Juvenile criminal defense attorneys forced to agree to Taser's terms of service to see the state's evidence

California criminal defense attorney Rick Horowitz had a juvenile client, he was shocked when the prosecutor in the case told him that to see the evidence against his client, he'd have to log in to evidence.com, run by Taser International (now rebranded as Axon).

This is radioactively illegal, violating all the vital rules of confidentiality in juvenile cases. What's more, evidence.com has already been implicated in police evidence-tampering.

But most damning is evidence.com's sweeping license agreement, which requires criminal attorneys to surrender their rights and the rights of their clients in order to engage in the normal discovery process, without which no defense is possible.

Set that aside, as I said. The fact of the matter remains that nothing in the laws of the State of California allows for Axon to have juvenile court records provided to it by the police.

This is problematic not just because it means that law enforcement officers, and complicit District Attorney Offices—and, by the way, defense attorneys who signed up for the service, and thereby not only acquiesced, but agreed to give up certain rights regarding their clients' data, too—have ignored the law. It is also problematic because, so far as I know, the courts are unaware of this. At least, I hope the courts are unaware of this, because if they are aware of this, that means that the courts have also sanctioned ignoring the laws of the State of California as pertains to juveniles.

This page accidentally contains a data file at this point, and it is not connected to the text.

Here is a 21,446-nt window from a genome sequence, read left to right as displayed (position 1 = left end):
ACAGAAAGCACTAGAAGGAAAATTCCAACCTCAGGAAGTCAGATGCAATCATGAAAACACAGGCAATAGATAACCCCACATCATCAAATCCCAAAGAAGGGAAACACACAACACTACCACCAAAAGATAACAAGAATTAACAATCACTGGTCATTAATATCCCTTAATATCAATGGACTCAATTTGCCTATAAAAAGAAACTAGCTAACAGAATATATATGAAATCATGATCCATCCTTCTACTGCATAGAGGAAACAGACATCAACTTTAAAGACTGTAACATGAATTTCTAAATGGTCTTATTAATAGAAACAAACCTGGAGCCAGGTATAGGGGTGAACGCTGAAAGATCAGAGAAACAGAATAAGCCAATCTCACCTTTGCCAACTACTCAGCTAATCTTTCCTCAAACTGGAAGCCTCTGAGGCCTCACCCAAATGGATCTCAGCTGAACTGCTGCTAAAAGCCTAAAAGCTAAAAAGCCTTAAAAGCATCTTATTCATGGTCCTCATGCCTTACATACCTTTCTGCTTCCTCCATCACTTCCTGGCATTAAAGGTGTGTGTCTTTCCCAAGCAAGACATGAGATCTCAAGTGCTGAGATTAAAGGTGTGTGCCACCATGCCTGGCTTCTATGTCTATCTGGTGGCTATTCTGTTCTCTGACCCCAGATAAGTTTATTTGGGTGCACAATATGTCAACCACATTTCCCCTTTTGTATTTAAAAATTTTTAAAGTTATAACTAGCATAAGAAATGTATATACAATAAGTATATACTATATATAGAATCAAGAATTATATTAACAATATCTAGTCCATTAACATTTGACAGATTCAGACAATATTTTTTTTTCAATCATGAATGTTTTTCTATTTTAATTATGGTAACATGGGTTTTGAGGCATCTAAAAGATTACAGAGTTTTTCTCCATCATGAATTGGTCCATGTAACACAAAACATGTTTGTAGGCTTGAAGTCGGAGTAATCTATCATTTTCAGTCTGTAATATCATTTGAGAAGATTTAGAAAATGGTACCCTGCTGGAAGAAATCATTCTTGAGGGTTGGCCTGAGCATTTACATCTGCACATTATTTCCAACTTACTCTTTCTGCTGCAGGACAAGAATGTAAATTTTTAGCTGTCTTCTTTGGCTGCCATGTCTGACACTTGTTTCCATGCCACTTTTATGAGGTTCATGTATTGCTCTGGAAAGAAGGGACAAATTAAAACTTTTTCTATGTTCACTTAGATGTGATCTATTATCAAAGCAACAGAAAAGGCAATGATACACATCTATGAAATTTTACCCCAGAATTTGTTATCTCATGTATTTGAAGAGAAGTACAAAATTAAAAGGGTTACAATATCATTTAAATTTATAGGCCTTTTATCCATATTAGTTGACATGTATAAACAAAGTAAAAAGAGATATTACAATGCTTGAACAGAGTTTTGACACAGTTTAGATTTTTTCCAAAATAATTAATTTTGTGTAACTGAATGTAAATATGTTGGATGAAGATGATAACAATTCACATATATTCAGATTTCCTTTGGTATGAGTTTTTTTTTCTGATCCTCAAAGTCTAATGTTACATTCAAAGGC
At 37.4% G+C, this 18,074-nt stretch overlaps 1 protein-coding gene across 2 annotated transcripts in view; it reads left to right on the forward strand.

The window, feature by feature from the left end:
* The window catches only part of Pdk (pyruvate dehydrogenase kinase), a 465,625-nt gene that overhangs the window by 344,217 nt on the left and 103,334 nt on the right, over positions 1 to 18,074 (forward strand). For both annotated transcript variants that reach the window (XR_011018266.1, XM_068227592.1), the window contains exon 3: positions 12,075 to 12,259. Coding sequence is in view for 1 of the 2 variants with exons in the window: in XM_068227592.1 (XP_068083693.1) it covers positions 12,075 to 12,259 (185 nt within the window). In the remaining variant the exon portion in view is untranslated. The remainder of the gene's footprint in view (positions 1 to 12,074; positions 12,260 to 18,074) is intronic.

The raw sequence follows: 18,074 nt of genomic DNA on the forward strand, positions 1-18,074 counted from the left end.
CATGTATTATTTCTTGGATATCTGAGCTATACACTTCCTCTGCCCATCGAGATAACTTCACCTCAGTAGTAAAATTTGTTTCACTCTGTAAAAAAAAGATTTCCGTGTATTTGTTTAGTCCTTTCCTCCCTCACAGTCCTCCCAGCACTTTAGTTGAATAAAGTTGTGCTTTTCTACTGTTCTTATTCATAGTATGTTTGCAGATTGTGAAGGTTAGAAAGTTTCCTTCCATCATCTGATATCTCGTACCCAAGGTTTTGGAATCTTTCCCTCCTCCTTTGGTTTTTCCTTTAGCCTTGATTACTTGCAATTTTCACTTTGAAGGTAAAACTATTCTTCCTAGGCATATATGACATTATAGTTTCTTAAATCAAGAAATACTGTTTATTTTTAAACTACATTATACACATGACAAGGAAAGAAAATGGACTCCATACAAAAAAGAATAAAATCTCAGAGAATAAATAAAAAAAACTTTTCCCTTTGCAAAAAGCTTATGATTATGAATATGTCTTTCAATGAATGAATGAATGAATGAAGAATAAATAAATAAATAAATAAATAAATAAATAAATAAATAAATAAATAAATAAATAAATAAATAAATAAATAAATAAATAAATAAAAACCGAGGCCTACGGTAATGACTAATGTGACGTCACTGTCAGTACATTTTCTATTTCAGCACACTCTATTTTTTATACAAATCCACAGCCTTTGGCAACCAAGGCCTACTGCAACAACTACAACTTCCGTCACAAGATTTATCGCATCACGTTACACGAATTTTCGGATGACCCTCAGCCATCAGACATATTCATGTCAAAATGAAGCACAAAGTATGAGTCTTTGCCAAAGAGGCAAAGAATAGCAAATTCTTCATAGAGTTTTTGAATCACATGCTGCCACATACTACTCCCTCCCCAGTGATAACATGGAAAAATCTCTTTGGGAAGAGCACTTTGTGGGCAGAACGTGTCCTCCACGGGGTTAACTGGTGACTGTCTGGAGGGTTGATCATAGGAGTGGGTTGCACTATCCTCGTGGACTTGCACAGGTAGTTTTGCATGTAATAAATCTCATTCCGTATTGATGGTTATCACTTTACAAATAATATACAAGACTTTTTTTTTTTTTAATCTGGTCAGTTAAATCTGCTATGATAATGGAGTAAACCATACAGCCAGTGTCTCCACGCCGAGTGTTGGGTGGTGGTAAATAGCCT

Why does this matter? After all, WIC 827.1 already allows a city, county, or city and county, to set up a database for exchange of (arguably) this type of data. Why can't the city, county, or city and county outsource that task to a corporation, like Axon—the people who support law enforcement's war on its citizens?

It matters just because Axon is a private corporation. Set aside—my god! let's set aside every bit of the law!—the fact that WIC 827.1 expressly states that the city, county, or city and county should be in charge of this data, and should be responsible for who is given access to it. The decision as to who is granted access to the system should come from the city, county, or city and county: not from Axon.

But in the case of Evidence.com, such access does come from Axon. In fact, I have so far been prevented from obtaining the discovery in my juvenile case. Why? Because I refused to sign the license agreement with Axon to obtain access to their—not the city, county, or city and county's, but Axon's—website.

The Nerve of Law Enforcement
[Rick Horowitz/RH Defense]

(Thanks, Bruce!)